Bizarrely, in an age when a US Attorney feels obliged to say, with a straight face no less, that ‘nothing’ about Dzhokhar Tsarnaev’s Islamist attack on the Boston Marathon ‘was Islam-related’, we’re not apt to bat an eye, let alone raise a critical voice, at anti-Semitism. We have grown used to the derogatory treatment of Jews as commonplace, so much par for the course that it deserves only to be shrugged off, summarily ignored.
Consider, for example, University of Sydney lecturer Jake Lynch, who was spared the social and professional opprobrium visited upon Barry Spurr and Tim Hunt for their ‘off’ senses of humour. Never mind that a contemptuous Lynch was caught on video waving paper money in the face of a Jewish woman. No one called for his job or even for an apology. The object of his ire was, after all, just a Jew, and everyone in Lynch’s ideological camp knows for a certainty that Jews care only about cold, hard cash.
The resurgence of left-wing anti-Semitism is well documented, and well in line with the logic (or what passes for it) of modern progressivism. In the incredible world of identity politics, every Jew is equally responsible for the perceived mistreatment of Palestinians — unless they’re explicit and enthusiastic critics of Israel. While coddling Islamic extremists is one of the Left’s favourite pastime, Israel is always and everywhere unambiguously in the wrong. Indeed, the UN Human Rights Council is set to hold an all-day session today to discuss Israel. Think about that for a moment: the global Left can think of no greater human-rights violator anywhere in the world than Israel.
Need we say more? Actually, on this particular occasion, we do.
We’re so used to the Ahmadinejads and Jake Lynches of the world spouting Jew-vilification that we can sometimes forget they have yet to achieve a monopoly on the market. Yesterday, for example, Brisbane financial planner James Howarth treated Australia to a bit of good ol’ fashioned anti-Semitism via a series of stunningly stupid and grossly offensive tweets directed at Assistant Treasurer Josh Frydenberg. Evoking the bad old days, when bigots did not need Israel as an excuse to indulge in Jew hatred and could fling willy-nilly accusations of controlling, and subsequently ruining, the global economy, Howarth upheld the proudest traditions of paranoid incoherence. Jews ruining the global economy? We owe that achievement to the progressive authoritarians. Maybe that’s why they’ve come down so hard on the Jews: they were getting credit for all the Left’s hard work.
Howarth doesn’t seem to have gotten the memo about the pretense of dressing up anti-Semitism as anti-Zionism. He variously called the Assistant Treasurer a ‘tinkering’ ‘central planning Jew’, an enemy of the free markets, and, in a particular stroke of genius, ‘Jew Frydenberg’.
Of course, conservatives don’t get a free pass on this one just because we happen for the most part to be vocal critics of those who demonise and otherwise attack Jews. Anti-Semitism still crops up in our circles from time to time and, sadly, will undoubtedly continue to do so.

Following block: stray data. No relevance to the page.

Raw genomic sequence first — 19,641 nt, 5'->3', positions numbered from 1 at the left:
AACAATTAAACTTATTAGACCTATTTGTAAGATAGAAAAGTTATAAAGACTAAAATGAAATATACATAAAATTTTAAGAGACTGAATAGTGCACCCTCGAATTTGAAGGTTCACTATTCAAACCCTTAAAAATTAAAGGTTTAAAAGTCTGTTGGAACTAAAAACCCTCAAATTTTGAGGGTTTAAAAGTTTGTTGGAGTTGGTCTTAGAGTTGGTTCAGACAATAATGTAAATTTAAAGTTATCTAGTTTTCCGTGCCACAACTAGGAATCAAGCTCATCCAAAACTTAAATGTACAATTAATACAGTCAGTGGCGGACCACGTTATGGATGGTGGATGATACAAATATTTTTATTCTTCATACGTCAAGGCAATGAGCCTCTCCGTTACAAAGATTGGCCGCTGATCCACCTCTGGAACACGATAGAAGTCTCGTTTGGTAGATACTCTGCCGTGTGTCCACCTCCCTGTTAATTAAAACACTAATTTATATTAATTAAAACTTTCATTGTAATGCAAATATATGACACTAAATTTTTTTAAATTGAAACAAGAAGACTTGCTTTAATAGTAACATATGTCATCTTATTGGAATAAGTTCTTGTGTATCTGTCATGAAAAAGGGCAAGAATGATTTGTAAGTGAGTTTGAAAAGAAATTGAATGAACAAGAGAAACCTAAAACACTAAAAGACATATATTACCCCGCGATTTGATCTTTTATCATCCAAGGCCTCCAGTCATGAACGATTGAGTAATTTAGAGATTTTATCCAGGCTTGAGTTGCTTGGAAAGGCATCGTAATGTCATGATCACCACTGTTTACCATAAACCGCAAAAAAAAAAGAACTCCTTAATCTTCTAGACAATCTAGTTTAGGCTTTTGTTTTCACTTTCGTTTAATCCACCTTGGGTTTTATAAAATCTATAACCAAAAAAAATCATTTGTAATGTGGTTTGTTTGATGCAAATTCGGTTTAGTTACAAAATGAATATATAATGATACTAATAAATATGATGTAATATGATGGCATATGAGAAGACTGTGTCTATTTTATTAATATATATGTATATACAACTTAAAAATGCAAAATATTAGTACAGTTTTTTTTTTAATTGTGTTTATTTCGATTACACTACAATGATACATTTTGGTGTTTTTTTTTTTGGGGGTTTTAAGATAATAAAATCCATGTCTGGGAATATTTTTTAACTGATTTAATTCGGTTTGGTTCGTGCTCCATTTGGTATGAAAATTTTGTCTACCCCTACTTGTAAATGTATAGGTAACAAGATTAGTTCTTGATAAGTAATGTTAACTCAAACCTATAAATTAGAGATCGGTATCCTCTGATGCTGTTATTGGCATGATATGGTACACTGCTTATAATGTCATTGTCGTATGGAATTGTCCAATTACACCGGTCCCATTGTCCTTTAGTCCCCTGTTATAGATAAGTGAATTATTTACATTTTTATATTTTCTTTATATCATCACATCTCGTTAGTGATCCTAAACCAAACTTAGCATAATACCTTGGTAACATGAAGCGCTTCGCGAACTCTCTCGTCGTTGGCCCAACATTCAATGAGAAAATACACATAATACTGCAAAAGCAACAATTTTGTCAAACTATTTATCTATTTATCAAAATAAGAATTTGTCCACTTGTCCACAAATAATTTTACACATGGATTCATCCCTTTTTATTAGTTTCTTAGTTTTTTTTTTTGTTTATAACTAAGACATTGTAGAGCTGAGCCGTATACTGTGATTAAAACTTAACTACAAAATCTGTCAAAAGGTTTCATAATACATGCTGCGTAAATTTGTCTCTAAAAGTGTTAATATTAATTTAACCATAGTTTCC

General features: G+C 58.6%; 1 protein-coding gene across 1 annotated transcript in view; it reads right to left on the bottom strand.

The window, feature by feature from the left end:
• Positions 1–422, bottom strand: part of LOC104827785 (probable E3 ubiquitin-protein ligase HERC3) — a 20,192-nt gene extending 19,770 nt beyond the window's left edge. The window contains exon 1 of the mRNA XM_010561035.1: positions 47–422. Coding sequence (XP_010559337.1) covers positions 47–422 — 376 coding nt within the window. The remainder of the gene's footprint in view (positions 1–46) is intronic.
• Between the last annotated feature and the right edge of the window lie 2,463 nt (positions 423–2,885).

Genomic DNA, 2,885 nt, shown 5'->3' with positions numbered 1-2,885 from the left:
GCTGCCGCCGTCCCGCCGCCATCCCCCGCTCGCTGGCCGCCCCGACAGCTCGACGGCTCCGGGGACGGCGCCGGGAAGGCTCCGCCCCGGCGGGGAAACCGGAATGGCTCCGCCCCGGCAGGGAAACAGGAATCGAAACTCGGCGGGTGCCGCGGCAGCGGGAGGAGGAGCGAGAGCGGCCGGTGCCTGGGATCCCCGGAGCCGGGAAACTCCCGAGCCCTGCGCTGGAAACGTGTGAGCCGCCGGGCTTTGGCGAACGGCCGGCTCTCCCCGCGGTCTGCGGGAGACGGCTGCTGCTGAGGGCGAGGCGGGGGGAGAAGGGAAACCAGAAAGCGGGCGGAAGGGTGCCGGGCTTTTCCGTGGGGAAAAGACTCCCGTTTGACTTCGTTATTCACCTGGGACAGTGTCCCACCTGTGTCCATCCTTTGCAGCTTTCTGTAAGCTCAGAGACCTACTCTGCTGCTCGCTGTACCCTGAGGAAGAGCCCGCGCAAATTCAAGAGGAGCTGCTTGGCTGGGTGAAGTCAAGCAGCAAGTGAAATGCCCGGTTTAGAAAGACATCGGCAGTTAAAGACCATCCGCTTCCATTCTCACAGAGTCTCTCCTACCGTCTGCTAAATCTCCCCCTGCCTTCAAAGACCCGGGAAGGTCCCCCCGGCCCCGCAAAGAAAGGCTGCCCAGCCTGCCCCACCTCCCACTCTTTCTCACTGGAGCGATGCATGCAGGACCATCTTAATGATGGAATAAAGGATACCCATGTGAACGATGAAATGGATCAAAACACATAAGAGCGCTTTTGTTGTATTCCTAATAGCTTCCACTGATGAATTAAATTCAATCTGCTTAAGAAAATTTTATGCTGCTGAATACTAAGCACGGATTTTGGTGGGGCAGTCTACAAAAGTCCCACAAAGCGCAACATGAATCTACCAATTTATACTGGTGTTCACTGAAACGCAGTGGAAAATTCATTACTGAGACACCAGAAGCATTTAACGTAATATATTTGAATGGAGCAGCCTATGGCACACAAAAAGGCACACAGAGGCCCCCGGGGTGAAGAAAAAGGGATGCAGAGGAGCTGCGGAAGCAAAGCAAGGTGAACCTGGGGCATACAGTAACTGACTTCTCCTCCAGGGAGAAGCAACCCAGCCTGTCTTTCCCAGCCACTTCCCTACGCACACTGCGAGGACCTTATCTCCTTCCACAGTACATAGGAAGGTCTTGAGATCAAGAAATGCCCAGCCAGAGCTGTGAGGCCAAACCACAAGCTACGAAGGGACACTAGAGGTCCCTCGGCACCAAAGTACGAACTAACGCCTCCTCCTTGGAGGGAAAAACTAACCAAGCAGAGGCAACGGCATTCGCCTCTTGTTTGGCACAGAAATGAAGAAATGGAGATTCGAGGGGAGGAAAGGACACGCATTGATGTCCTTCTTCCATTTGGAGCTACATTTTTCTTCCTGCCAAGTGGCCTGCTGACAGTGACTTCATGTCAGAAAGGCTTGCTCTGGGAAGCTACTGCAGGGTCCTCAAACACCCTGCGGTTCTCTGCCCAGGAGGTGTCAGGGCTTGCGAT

The difference is that this has nothing to do with the sort of coddling that makes the Left so giddy. We’re well aware that Australian Jews, like their Israeli counterparts, are more than capable of holding their own without us taking them by the hand. In fact, I can guarantee there won’t be protests outside Howarth’s place of work, no will we hear demands that his co-workers defenestrate him in order to sate the terrible idol of Political Correctness. In all likelihood this will blow out of the media in a couple of days—though some, perhaps all, of Mr Howarth’s clients will feel inspired to look elsewhere for their financial-planning needs.
Remember how Brendan Eich, erstwhile CEO of Mozilla, lost his job for quietly donating to pro-traditional marriage campaigns? Bearing that in mind, surely no one will dare stand by this fool, who took to Twitter to absolutely insist that the world marvel at his loathsome stupidity. Right? On second thought, I doubt it. The twitterati responsible for Mr Eich’s forced resignation are, by and large, the same sort that would boycott their local Jewish-owned chocolate shop for co-religionists’ “abominable” treatment of Hamas, the poor dears.
But we’ll see.
In the meantime, let this be a lesson to those of us who believe that religious or racial vilification in any form is unacceptable in civilized society. I’m among those conservatives who thinks Palestine deserves a globally-recognised state (cue shock, horror), if only because, as I see it, denying legitimate channels to voice complaints can only lead to pursuing illegitimate ones. But it’s no use saying, as I’m afraid it will be said, ‘This shouldn’t distract us from the perils of Zionist imperialism’ or any of that nonsense. Howarth’s tweets represent anti-Semitism plain and simple. Or, rather, plain and simple bigotry that continues to bubble from a wellspring which should have been capped long ago. Apparently the masonry was shoddy.
Though we’re apt never to purge the proclivity to scapegoat from human nature, and because the myth of Jewish power somehow remains at large in our society, it isn’t likely we can assure Jewish Australians that the proper repairs will be done anytime soon.
But no matter, as Beckett said. ‘Try again. Fail again. Fail better.’